Your 'debt to equity' or 'debt to income' ratio is a major consideration for creditors anytime you apply for a new loan. Your debt to equity ratio is measured by taking your total monthly debt payments and your total monthly income, and comparing the two.
(Total Monthly Payments / Total Monthly Income) x 100 = Your Debt to Equity Ratio
For example; if between your rent, car payments and monthly credit card minimums you have a total of $1500 each month you're already obligated to pay, and your take-home pay is $3000 a month, your ratio would be:
($1500 / $3000) x 100 = 50)
That's a 50% debt to income ratio, which would be considered pretty bad to most lenders. Bear in mind that your monthly payments in this equation don't include other expenses like food, utilities, gas and other consumables, so unless you're making a fortune, a 50% ratio would indicate you won't have much of your income left at the end of the month.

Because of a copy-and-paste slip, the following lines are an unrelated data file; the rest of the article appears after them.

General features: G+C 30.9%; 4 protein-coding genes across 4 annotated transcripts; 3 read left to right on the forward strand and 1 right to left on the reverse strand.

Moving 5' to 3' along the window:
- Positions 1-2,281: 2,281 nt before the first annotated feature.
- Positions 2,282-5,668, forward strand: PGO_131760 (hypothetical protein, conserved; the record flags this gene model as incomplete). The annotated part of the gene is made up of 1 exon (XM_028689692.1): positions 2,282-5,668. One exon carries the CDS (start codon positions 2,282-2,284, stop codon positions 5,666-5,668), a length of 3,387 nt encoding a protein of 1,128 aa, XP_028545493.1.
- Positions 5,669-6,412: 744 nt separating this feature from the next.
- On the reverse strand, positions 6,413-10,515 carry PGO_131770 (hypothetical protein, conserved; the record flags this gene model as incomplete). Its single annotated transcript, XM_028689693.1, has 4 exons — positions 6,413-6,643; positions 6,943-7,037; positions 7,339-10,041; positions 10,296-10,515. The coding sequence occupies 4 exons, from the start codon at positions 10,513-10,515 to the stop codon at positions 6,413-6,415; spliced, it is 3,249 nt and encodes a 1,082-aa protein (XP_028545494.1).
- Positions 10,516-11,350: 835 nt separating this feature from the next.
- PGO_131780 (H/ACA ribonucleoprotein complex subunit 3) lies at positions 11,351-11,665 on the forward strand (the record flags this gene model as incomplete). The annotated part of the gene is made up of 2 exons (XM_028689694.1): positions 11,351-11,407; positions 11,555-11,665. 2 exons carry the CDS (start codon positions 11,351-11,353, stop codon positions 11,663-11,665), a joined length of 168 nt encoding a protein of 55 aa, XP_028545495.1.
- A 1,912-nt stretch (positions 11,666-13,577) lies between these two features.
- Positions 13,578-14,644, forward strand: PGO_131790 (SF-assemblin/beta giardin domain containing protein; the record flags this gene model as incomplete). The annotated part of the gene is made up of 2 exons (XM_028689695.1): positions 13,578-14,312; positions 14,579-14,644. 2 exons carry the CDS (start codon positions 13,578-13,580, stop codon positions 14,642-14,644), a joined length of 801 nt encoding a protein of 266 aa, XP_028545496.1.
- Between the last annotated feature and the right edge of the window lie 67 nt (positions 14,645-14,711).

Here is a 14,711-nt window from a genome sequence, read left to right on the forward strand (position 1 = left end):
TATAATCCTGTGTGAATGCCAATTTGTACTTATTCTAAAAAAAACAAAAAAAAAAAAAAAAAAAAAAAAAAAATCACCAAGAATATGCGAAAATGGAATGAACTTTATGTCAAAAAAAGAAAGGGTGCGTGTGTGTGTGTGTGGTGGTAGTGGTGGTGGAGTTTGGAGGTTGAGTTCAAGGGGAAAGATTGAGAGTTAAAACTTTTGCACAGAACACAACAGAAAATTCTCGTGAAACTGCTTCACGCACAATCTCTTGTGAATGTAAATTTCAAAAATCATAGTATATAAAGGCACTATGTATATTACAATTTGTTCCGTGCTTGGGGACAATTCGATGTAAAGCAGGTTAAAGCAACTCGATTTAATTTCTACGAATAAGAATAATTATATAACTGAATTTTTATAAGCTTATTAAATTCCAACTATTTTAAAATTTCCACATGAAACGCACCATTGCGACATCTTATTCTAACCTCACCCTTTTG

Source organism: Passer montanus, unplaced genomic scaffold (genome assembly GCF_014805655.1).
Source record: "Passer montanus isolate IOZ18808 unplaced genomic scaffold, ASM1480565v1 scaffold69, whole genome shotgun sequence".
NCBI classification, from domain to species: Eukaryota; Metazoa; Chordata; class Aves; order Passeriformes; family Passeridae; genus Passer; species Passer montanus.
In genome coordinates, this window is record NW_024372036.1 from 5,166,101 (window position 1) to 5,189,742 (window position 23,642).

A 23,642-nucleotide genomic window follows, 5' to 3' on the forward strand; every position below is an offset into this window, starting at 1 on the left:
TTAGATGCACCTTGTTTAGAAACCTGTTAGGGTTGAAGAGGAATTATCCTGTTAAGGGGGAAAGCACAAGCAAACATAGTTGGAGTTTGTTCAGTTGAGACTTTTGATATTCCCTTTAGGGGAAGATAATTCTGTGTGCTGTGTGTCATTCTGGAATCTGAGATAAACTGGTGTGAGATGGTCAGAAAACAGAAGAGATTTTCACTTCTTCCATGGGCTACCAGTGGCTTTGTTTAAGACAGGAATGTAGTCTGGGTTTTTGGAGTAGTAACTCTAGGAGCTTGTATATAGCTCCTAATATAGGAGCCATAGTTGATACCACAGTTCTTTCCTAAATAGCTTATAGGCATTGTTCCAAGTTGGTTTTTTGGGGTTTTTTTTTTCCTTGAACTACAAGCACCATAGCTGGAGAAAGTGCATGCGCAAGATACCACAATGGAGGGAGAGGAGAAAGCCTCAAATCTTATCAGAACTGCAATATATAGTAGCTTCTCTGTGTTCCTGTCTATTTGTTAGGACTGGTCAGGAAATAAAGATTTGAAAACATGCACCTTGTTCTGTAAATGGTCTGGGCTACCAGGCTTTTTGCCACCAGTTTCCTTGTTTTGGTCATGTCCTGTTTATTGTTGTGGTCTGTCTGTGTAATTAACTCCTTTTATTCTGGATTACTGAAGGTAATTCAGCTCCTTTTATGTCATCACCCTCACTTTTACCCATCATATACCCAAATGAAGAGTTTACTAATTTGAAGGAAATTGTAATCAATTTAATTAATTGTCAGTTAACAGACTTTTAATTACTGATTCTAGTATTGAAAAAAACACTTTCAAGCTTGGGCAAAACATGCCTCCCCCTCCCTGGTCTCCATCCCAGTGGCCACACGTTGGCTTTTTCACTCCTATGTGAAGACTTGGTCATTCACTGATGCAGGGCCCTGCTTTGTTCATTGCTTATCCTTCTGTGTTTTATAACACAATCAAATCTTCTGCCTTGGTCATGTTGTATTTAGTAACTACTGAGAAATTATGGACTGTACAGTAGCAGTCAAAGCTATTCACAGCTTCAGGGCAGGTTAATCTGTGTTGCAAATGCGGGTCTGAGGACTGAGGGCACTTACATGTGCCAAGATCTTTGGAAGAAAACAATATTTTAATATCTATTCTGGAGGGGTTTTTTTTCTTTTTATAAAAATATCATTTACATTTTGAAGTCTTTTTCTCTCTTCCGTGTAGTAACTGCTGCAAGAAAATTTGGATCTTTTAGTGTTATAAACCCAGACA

A good debt to equity ratio would be considered by most lenders to be anything 30% or under. Anything over 40% is cause for concern, and anything that falls in the middle is generally acceptable, but will put you under more scrutiny. (The upper 30's may be unacceptable to more conservative lenders.)